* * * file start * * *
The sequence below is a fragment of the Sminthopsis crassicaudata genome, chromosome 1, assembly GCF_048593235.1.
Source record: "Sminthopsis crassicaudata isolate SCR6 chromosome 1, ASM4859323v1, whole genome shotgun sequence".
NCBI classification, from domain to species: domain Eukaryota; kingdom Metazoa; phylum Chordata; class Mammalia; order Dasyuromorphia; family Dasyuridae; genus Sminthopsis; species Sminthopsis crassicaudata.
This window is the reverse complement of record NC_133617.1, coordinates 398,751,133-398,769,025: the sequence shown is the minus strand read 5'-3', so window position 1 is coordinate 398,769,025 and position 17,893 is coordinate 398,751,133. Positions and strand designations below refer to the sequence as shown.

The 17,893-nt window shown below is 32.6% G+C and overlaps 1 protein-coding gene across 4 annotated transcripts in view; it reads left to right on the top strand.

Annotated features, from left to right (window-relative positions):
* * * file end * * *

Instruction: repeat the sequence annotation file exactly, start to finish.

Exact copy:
The sequence below is a fragment of the Sminthopsis crassicaudata genome, chromosome 1, assembly GCF_048593235.1.
Source record: "Sminthopsis crassicaudata isolate SCR6 chromosome 1, ASM4859323v1, whole genome shotgun sequence".
NCBI classification, from domain to species: domain Eukaryota; kingdom Metazoa; phylum Chordata; class Mammalia; order Dasyuromorphia; family Dasyuridae; genus Sminthopsis; species Sminthopsis crassicaudata.
This window is the reverse complement of record NC_133617.1, coordinates 398,751,133-398,769,025: the sequence shown is the minus strand read 5'-3', so window position 1 is coordinate 398,769,025 and position 17,893 is coordinate 398,751,133. Positions and strand designations below refer to the sequence as shown.

The 17,893-nt window shown below is 32.6% G+C and overlaps 1 protein-coding gene across 4 annotated transcripts in view; it reads left to right on the top strand.

Annotated features, from left to right (window-relative positions):